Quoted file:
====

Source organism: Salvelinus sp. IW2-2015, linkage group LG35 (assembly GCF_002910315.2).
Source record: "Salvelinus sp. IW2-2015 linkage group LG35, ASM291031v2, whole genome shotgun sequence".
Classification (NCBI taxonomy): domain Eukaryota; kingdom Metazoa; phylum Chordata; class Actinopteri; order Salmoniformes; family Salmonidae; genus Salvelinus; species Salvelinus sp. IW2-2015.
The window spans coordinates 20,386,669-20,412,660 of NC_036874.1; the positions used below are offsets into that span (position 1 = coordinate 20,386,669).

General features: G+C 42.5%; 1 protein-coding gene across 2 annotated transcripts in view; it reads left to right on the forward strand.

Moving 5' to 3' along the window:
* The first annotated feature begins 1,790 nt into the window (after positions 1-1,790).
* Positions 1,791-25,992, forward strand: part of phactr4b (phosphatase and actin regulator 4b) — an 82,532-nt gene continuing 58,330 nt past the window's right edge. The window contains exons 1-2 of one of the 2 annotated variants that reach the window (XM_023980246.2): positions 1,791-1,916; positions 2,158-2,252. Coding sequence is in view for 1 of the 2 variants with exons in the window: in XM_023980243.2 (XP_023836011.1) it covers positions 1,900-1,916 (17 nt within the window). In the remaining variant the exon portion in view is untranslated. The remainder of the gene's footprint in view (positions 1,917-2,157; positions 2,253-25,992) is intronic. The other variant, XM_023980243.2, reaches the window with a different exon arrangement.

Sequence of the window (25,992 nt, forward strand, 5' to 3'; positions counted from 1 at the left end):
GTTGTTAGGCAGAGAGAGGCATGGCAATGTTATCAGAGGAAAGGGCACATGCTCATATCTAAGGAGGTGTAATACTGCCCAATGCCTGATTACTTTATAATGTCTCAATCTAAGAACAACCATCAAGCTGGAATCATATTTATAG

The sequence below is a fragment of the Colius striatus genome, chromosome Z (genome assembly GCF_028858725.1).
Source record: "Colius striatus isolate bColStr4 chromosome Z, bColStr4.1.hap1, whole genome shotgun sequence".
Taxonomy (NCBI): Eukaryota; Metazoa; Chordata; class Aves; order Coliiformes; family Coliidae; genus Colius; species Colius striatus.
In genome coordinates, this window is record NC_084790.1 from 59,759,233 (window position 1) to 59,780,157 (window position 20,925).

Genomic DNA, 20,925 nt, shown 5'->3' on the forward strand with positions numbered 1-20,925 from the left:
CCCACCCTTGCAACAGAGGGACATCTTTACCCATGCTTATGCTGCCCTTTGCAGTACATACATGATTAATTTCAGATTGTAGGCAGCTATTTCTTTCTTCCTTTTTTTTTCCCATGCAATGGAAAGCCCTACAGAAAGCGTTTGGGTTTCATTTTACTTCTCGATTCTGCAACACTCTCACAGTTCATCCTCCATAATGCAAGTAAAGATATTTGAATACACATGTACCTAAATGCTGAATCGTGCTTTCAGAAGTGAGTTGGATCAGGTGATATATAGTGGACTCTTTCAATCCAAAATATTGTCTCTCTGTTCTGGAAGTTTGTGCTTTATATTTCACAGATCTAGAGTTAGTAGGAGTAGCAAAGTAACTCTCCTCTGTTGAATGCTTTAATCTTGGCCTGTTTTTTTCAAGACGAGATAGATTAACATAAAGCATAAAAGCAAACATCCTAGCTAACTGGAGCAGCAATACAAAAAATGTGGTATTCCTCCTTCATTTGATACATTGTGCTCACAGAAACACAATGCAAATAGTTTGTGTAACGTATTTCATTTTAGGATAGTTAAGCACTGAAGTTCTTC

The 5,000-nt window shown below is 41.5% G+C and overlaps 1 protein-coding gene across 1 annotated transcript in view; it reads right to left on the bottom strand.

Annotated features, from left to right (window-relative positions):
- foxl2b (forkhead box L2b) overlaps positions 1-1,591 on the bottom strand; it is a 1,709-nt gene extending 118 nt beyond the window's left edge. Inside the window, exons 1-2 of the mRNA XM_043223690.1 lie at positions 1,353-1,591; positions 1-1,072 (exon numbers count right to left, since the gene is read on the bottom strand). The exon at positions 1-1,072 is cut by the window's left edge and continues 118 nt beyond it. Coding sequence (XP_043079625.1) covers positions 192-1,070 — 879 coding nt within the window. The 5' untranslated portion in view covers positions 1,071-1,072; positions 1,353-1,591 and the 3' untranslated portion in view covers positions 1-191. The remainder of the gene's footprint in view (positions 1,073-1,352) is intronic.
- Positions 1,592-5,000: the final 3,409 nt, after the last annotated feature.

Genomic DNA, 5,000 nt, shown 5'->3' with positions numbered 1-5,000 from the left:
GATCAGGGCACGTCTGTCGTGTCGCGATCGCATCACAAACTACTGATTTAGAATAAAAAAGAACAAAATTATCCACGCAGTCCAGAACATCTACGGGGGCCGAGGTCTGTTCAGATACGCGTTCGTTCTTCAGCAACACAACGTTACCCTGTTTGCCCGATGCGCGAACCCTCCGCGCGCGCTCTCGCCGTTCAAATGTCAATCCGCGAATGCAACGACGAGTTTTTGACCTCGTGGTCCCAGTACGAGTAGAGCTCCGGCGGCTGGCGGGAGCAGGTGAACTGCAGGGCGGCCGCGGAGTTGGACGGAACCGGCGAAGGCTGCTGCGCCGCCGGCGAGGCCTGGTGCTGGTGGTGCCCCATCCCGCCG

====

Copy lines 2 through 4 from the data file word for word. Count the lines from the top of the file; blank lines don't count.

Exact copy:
Source record: "Salvelinus sp. IW2-2015 linkage group LG35, ASM291031v2, whole genome shotgun sequence".
Classification (NCBI taxonomy): domain Eukaryota; kingdom Metazoa; phylum Chordata; class Actinopteri; order Salmoniformes; family Salmonidae; genus Salvelinus; species Salvelinus sp. IW2-2015.
The window spans coordinates 20,386,669-20,412,660 of NC_036874.1; the positions used below are offsets into that span (position 1 = coordinate 20,386,669).